#01623
The Young Fisherman (Kenneth Peacock)

As I roved out one May morning
All along the riverside,
'Twas there I spied a young fisherman
Go rowing down the tide.

He rowed his boat unto the shore
And tied it to a stake,
For there he heard a maiden weep
As if her heart would break.

He boldlye steppèd up 'long side
When to his great surprise,
He saw 'twas his true lovyer fair
Who wrung her hands and cried:

"Oh fisherman, young fisherman,
How came you fishing here?"
"I came for you young lady gay
All down the river clear."

He then pulled off his morning gown
And threw it on the ground,
'Twas there she beheld three chains of gold
Around his neck hung down.

She then fell on her bended knee
Saying, "Pardon, pardon me
For calling you a young fisherman
Not knowing who you be."

He took her 'round her middle so small
And sot her on his knee
Saying, "We shall go to my father's house
And married we shall be."

He took her by the lily-white hand
And led her by his side
Saying, "You shall have a young fisherman
To row you down the tide."

####.... Author unknown. Variant of a British broadside ballad, The Bold Fisherman [Laws O24] American Balladry From British Broadsides (G Malcolm Laws, 1957). Also a variant of an early 19th-century British broadside ballad, The Bold Fisherman, published by J Catnach (London) sometime between 1813 and 1838, and archived at the Bodleian Library Broadside Ballads, shelfmark: Harding B 11(3114) ....####

Collected by Kenneth Peacock in 1960 from Leonard Hulan [1881-1964] of Jeffrey's, NL, and published in Songs Of The Newfoundland Outports, Volume 2, pp.603-604, by the National Museum of Canada (1965) Crown Copyrights Reserved.

Kenneth Peacock noted that in a 1915 issue of the Journal Of The Folk Song Society (England) Lucy Broadwood suggested that this rare ballad might have originated as a medieval allegory. Nowadays the ballad has lost all its mystical connotations and survives only as a charming love lyric, leaving it open to an equally interesting 'Freudian' interpretation, complete with fertility and sexual symbols. This latter interpretation was quite spontaneously arrived at by the singer himself whose eyes twinkled wickedly when he sang the phrase 'rowing down the tide.' The use of the tide as a female symbol is very old and has become almost a commonplace in contemporary love poetry.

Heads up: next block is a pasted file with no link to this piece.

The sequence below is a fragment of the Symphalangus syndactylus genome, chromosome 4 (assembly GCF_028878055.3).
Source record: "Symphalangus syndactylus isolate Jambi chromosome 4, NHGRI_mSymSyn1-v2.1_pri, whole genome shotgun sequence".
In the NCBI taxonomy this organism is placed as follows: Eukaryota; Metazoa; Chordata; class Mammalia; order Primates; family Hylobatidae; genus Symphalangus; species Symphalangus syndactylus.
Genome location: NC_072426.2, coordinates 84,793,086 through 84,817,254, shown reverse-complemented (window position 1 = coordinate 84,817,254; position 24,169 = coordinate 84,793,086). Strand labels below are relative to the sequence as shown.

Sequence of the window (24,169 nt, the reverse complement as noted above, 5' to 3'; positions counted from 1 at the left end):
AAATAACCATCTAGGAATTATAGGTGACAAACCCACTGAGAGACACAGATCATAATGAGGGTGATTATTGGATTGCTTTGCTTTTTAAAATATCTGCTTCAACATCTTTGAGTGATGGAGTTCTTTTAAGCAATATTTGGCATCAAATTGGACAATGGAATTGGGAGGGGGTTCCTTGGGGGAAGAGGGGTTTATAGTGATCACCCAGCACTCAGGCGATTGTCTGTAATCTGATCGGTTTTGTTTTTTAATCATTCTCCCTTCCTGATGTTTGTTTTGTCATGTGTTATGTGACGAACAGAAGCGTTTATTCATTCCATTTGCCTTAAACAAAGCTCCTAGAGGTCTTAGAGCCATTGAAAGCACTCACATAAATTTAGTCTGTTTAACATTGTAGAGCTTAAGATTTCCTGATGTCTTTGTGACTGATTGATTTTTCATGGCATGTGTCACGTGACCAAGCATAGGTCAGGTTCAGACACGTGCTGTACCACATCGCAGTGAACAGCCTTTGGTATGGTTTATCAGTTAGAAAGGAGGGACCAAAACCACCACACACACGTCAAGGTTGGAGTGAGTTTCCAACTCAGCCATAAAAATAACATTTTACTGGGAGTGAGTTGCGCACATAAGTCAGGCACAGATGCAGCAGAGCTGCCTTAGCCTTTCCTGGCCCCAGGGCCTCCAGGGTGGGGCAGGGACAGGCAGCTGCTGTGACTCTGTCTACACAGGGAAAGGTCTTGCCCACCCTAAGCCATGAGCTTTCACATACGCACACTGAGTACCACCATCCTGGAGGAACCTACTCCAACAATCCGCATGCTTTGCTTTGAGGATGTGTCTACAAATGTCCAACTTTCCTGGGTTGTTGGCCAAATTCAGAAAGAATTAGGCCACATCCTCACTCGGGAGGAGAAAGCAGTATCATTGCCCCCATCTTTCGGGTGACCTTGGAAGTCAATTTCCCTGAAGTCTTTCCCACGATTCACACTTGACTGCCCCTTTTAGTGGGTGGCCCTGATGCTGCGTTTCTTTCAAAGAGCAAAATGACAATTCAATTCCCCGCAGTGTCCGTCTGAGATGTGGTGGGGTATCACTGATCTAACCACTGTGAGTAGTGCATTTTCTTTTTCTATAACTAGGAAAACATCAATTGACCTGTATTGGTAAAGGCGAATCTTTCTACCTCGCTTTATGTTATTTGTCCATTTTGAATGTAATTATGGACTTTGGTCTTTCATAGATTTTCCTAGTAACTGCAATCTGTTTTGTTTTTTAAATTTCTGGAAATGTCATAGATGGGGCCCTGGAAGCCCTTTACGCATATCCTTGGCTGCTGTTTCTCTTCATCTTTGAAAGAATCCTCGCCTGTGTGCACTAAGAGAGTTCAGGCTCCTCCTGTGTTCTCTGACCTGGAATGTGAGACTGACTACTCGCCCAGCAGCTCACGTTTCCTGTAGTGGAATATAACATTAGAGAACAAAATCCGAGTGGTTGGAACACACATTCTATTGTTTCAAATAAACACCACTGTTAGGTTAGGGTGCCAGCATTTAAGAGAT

Note on the words 'boldlye' and 'lovyer': "... an added 'y' can enlarge or distort an existing vowel or diphthong: villyan, joynt (villain, giant)." Morath, Max (2004) Translating Mister Dooley: A New Examination of the Journalism of Finley Peter Dunne (The Journal of American Culture, Vol.27, Issue 2, page 147).

GEST notes that the word 'sot' appears several times in the Dictionary Of Newfoundland English, usually within quotations which serve as examples of usage for defined words. The word itself is obscurely defined on page two of the Introduction to the Dictionary. It is used in this song as the past tense of the verb 'sit' spoken with a Newfoundland dialect.


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